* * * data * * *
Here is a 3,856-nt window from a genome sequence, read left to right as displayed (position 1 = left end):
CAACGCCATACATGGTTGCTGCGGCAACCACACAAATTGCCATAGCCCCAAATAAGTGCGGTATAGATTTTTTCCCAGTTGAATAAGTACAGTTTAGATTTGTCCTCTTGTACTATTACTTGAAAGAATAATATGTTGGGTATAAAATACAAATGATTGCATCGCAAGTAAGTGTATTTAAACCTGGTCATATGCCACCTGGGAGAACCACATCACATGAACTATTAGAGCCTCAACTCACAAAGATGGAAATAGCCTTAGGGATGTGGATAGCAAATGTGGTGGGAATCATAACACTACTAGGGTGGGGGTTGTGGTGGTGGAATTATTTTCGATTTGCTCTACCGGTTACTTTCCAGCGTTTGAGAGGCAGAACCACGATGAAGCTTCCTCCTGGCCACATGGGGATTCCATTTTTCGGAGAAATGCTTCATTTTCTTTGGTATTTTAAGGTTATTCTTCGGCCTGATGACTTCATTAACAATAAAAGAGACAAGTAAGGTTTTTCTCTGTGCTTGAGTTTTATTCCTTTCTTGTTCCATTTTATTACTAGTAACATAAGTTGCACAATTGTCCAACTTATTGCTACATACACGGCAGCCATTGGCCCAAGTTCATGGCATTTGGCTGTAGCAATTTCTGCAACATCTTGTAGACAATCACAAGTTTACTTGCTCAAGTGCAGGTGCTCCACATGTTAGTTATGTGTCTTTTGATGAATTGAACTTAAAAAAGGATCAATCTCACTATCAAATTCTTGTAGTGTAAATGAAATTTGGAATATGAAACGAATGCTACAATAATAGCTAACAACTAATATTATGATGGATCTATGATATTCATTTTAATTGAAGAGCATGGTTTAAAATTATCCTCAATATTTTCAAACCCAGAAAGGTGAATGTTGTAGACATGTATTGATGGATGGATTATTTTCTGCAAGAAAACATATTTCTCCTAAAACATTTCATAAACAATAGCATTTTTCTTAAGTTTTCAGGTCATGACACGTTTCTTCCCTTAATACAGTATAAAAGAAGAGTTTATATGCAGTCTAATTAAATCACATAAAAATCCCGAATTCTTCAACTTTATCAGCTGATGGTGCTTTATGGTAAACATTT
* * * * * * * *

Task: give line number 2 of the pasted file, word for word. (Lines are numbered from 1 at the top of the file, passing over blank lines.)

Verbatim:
CAACGCCATACATGGTTGCTGCGGCAACCACACAAATTGCCATAGCCCCAAATAAGTGCGGTATAGATTTTTTCCCAGTTGAATAAGTACAGTTTAGATTTGTCCTCTTGTACTATTACTTGAAAGAATAATATGTTGGGTATAAAATACAAATGATTGCATCGCAAGTAAGTGTATTTAAACCTGGTCATATGCCACCTGGGAGAACCACATCACATGAACTATTAGAGCCTCAACTCACAAAGATGGAAATAGCCTTAGGGATGTGGATAGCAAATGTGGTGGGAATCATAACACTACTAGGGTGGGGGTTGTGGTGGTGGAATTATTTTCGATTTGCTCTACCGGTTACTTTCCAGCGTTTGAGAGGCAGAACCACGATGAAGCTTCCTCCTGGCCACATGGGGATTCCATTTTTCGGAGAAATGCTTCATTTTCTTTGGTATTTTAAGGTTATTCTTCGGCCTGATGACTTCATTAACAATAAAAGAGACAAGTAAGGTTTTTCTCTGTGCTTGAGTTTTATTCCTTTCTTGTTCCATTTTATTACTAGTAACATAAGTTGCACAATTGTCCAACTTATTGCTACATACACGGCAGCCATTGGCCCAAGTTCATGGCATTTGGCTGTAGCAATTTCTGCAACATCTTGTAGACAATCACAAGTTTACTTGCTCAAGTGCAGGTGCTCCACATGTTAGTTATGTGTCTTTTGATGAATTGAACTTAAAAAAGGATCAATCTCACTATCAAATTCTTGTAGTGTAAATGAAATTTGGAATATGAAACGAATGCTACAATAATAGCTAACAACTAATATTATGATGGATCTATGATATTCATTTTAATTGAAGAGCATGGTTTAAAATTATCCTCAATATTTTCAAACCCAGAAAGGTGAATGTTGTAGACATGTATTGATGGATGGATTATTTTCTGCAAGAAAACATATTTCTCCTAAAACATTTCATAAACAATAGCATTTTTCTTAAGTTTTCAGGTCATGACACGTTTCTTCCCTTAATACAGTATAAAAGAAGAGTTTATATGCAGTCTAATTAAATCACATAAAAATCCCGAATTCTTCAACTTTATCAGCTGATGGTGCTTTATGGTAAACATTT